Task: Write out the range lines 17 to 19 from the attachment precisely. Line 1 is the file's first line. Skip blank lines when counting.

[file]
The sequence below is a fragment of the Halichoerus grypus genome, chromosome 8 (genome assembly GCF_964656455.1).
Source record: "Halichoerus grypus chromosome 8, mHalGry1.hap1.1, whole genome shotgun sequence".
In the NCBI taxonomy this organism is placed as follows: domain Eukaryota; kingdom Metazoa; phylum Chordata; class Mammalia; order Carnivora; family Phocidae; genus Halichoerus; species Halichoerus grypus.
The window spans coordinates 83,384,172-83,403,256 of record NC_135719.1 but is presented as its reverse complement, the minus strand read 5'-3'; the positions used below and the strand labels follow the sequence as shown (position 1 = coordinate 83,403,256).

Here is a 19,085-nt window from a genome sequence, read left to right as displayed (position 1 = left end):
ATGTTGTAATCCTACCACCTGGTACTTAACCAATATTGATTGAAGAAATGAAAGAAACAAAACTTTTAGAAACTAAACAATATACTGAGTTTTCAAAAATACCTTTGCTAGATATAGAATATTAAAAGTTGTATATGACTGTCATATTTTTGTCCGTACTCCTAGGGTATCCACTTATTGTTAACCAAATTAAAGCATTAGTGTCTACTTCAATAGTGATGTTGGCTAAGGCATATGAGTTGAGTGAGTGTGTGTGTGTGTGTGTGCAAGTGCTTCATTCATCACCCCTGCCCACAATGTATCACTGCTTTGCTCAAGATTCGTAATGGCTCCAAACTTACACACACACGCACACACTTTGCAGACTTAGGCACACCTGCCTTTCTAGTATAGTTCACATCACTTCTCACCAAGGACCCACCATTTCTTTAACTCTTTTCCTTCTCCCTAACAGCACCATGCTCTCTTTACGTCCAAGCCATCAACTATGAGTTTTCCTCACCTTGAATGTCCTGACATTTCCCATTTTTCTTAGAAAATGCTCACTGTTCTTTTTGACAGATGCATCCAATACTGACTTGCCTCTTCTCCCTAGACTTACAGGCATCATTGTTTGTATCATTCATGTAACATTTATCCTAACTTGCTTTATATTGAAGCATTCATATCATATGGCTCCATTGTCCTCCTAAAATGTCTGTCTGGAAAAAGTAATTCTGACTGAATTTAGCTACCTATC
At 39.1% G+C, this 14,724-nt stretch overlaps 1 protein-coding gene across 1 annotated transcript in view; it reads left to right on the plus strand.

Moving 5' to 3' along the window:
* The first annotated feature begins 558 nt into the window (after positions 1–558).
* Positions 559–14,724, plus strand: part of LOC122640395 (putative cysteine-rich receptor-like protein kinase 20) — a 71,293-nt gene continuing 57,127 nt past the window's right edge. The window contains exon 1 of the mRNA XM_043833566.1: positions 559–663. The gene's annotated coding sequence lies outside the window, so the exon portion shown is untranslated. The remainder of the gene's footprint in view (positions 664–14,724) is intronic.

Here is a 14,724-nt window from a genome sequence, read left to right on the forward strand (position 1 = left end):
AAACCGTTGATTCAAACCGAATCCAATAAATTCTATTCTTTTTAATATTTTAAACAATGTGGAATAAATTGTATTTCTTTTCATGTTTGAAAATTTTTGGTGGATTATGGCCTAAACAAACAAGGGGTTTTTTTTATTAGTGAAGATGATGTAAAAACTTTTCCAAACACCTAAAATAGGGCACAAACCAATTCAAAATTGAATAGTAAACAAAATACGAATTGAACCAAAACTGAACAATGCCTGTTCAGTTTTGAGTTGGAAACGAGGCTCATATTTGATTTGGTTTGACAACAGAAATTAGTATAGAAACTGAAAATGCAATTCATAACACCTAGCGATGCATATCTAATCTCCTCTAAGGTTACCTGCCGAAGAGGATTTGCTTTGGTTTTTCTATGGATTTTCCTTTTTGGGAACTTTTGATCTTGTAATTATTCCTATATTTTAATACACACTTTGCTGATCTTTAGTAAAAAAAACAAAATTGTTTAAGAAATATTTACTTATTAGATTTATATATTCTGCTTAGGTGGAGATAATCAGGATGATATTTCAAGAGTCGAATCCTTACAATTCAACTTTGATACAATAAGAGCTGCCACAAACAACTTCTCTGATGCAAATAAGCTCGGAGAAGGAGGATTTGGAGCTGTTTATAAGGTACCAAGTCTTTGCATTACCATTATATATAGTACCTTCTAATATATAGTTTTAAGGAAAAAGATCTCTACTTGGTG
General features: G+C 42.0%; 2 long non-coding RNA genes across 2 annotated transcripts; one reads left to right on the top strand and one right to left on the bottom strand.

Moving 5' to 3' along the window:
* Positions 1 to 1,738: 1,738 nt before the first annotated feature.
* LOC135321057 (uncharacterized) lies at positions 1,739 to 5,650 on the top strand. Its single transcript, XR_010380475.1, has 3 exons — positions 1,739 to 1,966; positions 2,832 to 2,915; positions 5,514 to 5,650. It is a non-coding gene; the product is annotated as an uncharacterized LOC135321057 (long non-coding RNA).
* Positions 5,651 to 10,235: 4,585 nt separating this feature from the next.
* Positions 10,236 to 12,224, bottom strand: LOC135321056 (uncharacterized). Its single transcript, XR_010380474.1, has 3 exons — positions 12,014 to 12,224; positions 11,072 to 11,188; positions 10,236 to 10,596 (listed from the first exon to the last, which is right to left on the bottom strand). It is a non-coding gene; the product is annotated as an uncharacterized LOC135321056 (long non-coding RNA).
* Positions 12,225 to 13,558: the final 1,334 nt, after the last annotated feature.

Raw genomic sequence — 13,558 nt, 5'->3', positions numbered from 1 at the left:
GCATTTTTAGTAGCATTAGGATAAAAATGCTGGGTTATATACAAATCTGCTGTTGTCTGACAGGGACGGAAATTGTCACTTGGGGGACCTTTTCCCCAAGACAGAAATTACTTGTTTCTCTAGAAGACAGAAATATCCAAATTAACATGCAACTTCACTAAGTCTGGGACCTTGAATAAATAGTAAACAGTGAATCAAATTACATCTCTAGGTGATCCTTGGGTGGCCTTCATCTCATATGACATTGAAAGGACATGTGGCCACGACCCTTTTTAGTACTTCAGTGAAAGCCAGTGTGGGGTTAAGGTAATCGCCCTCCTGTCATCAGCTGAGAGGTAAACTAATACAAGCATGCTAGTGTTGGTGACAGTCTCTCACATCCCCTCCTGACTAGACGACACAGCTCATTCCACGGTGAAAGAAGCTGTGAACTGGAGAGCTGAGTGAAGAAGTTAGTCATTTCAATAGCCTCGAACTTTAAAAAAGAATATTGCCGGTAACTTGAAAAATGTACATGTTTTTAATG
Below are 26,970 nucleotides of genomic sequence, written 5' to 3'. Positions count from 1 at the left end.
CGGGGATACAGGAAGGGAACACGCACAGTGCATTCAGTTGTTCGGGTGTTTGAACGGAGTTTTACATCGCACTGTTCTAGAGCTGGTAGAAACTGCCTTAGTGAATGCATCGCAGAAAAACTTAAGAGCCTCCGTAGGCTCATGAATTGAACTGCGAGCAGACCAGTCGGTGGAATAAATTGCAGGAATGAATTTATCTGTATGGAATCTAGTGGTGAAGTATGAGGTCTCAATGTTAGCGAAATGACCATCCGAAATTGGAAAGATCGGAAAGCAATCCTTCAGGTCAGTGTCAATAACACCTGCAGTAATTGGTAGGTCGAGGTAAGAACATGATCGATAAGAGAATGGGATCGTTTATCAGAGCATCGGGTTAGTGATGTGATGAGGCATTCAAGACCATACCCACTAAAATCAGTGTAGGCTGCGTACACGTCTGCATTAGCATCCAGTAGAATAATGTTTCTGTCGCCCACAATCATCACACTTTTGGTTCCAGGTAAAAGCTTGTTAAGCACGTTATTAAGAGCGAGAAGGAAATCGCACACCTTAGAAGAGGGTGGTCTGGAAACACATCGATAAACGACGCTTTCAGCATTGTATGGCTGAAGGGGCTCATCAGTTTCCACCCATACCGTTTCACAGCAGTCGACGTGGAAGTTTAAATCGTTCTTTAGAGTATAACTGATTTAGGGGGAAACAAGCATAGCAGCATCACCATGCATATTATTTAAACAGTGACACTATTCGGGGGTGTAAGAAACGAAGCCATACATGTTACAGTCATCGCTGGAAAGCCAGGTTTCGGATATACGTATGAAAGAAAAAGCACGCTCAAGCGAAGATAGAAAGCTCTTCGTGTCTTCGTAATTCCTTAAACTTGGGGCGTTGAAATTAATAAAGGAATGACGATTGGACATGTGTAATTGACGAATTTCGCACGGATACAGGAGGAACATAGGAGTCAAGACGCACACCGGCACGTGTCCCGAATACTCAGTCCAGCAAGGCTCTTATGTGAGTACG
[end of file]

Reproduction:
* Positions 5,651 to 10,235: 4,585 nt separating this feature from the next.
* Positions 10,236 to 12,224, bottom strand: LOC135321056 (uncharacterized). Its single transcript, XR_010380474.1, has 3 exons — positions 12,014 to 12,224; positions 11,072 to 11,188; positions 10,236 to 10,596 (listed from the first exon to the last, which is right to left on the bottom strand). It is a non-coding gene; the product is annotated as an uncharacterized LOC135321056 (long non-coding RNA).
* Positions 12,225 to 13,558: the final 1,334 nt, after the last annotated feature.